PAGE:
Giving Compass' Take:
- COVID-19 has had an immediate and severe impact on women thus far, and it is becoming apparent that companies need to prioritize women's health during this time to have sustainable and resilient supply chains.
- How can donors support the rights of supply chain workers, and women in particular during this global crisis?
- Here are six methods to make women the focal point of COVID-19 recovery.
What is Giving Compass?
We connect donors to learning resources and ways to support community-led solutions. Learn more about us.
As COVID-19 continues to surge globally, communities and countries are facing the very real health, social, and economic impacts of the pandemic, and entire industries are being upended in ways we’ve never seen before. But girls and women — the backbone of the current and future global workforce — are disproportionately at risk. Companies must respond to the health and well-being needs of their female workforces, and many are committed to taking that responsibility.
Before COVID-19 hit, women in low-resource countries had been entering the formal workforce at unprecedented rates, particularly in the apparel and agriculture sectors. Women make up 60 to 80% of export manufacturing workers and three-quarters of the 60 million to 75 million workers in textile, clothing, and footwear supply chains. One of every four employed women is working in the agriculture industry. The average woman employed in these types of jobs is paid below a living wage, is a contract worker with little long-term stability or social safety net, and often faces other factors that marginalize her — maybe she is a migrant working far from home, or she is facing health challenges for which care is out of reach. Women’s health, rights, and well-being are too often neglected in these scenarios — and this is especially true now, in the midst of the pandemic.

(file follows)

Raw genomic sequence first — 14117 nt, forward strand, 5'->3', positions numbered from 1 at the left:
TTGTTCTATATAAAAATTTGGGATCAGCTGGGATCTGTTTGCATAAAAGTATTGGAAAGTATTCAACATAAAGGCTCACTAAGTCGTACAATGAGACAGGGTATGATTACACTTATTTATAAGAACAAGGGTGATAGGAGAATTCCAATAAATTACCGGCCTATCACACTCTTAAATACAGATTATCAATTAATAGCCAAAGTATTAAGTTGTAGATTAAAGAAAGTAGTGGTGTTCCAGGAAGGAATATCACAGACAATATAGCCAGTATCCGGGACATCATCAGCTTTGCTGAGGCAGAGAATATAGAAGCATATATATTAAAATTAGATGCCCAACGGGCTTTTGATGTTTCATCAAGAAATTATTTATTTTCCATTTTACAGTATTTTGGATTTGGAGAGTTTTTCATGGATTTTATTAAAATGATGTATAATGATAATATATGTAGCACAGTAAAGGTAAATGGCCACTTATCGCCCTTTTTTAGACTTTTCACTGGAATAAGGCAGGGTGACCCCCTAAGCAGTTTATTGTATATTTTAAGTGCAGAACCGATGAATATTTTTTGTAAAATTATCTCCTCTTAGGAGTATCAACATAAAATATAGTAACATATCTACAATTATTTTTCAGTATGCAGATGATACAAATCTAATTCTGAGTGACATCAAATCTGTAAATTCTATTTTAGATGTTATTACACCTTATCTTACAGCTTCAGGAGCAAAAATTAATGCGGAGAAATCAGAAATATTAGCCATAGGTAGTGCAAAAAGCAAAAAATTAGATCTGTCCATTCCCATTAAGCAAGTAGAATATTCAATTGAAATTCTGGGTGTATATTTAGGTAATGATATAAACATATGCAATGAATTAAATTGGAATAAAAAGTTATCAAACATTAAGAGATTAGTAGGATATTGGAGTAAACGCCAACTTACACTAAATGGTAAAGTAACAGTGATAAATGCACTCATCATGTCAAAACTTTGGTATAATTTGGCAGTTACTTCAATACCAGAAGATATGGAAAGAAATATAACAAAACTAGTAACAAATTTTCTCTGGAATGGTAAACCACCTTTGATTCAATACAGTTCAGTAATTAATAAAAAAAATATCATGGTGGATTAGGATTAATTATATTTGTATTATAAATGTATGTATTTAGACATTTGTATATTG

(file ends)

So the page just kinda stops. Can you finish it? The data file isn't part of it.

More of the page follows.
COVID-19 didn’t make women’s health needs less important — it only amplified their importance — and companies are realizing that the health and well-being of their female workers is critical to building back long-term resilience. Companies, particularly those with global supply chains that primarily employ women, have a clear opportunity to meet their female workers where they are — in the workplace — with essential health and empowerment information and services.
Momentum has been building on corporate action on workers and women’s health. In 2019, 11 major global companies announced new and expansive commitments to improving the health and well-being of a combined hundreds of thousands of women working in their supply chains.
Read the full article about women in global supply chains by Seema Jalan at United Nations Foundation.